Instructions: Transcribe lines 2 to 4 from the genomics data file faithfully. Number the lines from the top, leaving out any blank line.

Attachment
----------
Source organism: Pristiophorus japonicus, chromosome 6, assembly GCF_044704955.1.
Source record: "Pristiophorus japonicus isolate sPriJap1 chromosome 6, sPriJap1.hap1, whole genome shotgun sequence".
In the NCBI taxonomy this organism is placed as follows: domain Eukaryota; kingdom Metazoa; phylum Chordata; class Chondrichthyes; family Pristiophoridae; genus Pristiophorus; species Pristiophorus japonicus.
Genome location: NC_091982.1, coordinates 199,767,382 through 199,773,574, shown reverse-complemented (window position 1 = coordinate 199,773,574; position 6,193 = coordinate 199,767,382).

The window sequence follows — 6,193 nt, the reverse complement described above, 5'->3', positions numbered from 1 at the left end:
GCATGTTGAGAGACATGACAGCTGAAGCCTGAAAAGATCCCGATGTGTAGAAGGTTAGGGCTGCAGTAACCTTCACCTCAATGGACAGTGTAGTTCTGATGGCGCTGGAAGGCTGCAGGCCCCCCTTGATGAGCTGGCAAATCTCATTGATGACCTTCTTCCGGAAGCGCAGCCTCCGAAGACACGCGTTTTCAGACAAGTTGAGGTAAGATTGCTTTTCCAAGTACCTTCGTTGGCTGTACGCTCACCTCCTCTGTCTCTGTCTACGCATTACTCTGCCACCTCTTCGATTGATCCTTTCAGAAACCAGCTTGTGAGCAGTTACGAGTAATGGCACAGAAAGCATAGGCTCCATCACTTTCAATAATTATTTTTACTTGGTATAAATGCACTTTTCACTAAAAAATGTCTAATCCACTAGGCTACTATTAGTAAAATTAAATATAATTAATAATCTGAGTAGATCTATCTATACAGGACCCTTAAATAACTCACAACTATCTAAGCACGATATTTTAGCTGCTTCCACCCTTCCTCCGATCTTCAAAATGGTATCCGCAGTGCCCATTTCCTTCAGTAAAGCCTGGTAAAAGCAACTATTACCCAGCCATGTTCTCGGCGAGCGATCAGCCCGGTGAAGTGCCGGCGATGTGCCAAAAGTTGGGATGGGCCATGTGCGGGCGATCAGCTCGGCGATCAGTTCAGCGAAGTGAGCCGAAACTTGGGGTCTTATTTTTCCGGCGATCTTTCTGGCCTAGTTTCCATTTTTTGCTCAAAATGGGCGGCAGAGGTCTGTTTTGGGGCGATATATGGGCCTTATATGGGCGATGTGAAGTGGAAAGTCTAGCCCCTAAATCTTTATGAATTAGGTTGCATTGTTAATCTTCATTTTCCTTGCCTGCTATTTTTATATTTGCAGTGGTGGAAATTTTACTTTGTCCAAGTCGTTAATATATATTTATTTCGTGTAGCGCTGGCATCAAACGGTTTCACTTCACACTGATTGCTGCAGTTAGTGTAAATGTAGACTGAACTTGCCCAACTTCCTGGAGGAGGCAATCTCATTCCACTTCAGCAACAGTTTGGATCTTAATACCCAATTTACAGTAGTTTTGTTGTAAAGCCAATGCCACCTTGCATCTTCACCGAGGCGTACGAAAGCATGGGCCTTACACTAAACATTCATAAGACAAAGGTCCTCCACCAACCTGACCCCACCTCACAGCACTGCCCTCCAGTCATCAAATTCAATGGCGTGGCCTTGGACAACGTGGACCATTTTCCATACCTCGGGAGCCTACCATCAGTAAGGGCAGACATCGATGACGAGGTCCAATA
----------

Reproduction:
Source record: "Pristiophorus japonicus isolate sPriJap1 chromosome 6, sPriJap1.hap1, whole genome shotgun sequence".
In the NCBI taxonomy this organism is placed as follows: domain Eukaryota; kingdom Metazoa; phylum Chordata; class Chondrichthyes; family Pristiophoridae; genus Pristiophorus; species Pristiophorus japonicus.
Genome location: NC_091982.1, coordinates 199,767,382 through 199,773,574, shown reverse-complemented (window position 1 = coordinate 199,773,574; position 6,193 = coordinate 199,767,382).